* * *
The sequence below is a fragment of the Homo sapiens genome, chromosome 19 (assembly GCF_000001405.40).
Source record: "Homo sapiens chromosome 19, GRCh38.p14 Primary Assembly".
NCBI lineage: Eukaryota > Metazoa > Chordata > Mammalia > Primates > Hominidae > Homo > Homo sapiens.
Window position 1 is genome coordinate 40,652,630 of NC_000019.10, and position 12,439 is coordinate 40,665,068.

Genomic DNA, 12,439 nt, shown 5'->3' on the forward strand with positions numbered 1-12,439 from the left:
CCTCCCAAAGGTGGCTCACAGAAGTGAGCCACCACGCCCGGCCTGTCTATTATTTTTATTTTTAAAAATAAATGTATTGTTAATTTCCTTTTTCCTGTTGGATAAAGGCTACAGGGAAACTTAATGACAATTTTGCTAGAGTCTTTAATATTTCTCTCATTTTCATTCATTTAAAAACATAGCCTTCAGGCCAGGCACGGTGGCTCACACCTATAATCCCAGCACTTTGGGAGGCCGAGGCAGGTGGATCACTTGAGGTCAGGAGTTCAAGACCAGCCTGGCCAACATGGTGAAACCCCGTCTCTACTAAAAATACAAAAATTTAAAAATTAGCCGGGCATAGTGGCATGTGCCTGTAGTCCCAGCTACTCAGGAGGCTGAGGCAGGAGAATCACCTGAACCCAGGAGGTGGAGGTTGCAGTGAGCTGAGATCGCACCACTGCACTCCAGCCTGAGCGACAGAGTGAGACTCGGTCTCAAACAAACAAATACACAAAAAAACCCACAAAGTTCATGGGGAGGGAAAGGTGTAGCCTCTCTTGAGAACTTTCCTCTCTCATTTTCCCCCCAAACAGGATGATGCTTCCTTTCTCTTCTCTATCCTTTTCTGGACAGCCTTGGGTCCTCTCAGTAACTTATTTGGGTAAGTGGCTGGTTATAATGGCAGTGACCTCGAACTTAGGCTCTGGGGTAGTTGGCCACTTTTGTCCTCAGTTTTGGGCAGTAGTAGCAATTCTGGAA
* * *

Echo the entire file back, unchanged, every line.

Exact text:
The sequence below is a fragment of the Homo sapiens genome, chromosome 19 (assembly GCF_000001405.40).
Source record: "Homo sapiens chromosome 19, GRCh38.p14 Primary Assembly".
NCBI lineage: Eukaryota > Metazoa > Chordata > Mammalia > Primates > Hominidae > Homo > Homo sapiens.
Window position 1 is genome coordinate 40,652,630 of NC_000019.10, and position 12,439 is coordinate 40,665,068.

Genomic DNA, 12,439 nt, shown 5'->3' on the forward strand with positions numbered 1-12,439 from the left:
CCTCCCAAAGGTGGCTCACAGAAGTGAGCCACCACGCCCGGCCTGTCTATTATTTTTATTTTTAAAAATAAATGTATTGTTAATTTCCTTTTTCCTGTTGGATAAAGGCTACAGGGAAACTTAATGACAATTTTGCTAGAGTCTTTAATATTTCTCTCATTTTCATTCATTTAAAAACATAGCCTTCAGGCCAGGCACGGTGGCTCACACCTATAATCCCAGCACTTTGGGAGGCCGAGGCAGGTGGATCACTTGAGGTCAGGAGTTCAAGACCAGCCTGGCCAACATGGTGAAACCCCGTCTCTACTAAAAATACAAAAATTTAAAAATTAGCCGGGCATAGTGGCATGTGCCTGTAGTCCCAGCTACTCAGGAGGCTGAGGCAGGAGAATCACCTGAACCCAGGAGGTGGAGGTTGCAGTGAGCTGAGATCGCACCACTGCACTCCAGCCTGAGCGACAGAGTGAGACTCGGTCTCAAACAAACAAATACACAAAAAAACCCACAAAGTTCATGGGGAGGGAAAGGTGTAGCCTCTCTTGAGAACTTTCCTCTCTCATTTTCCCCCCAAACAGGATGATGCTTCCTTTCTCTTCTCTATCCTTTTCTGGACAGCCTTGGGTCCTCTCAGTAACTTATTTGGGTAAGTGGCTGGTTATAATGGCAGTGACCTCGAACTTAGGCTCTGGGGTAGTTGGCCACTTTTGTCCTCAGTTTTGGGCAGTAGTAGCAATTCTGGAA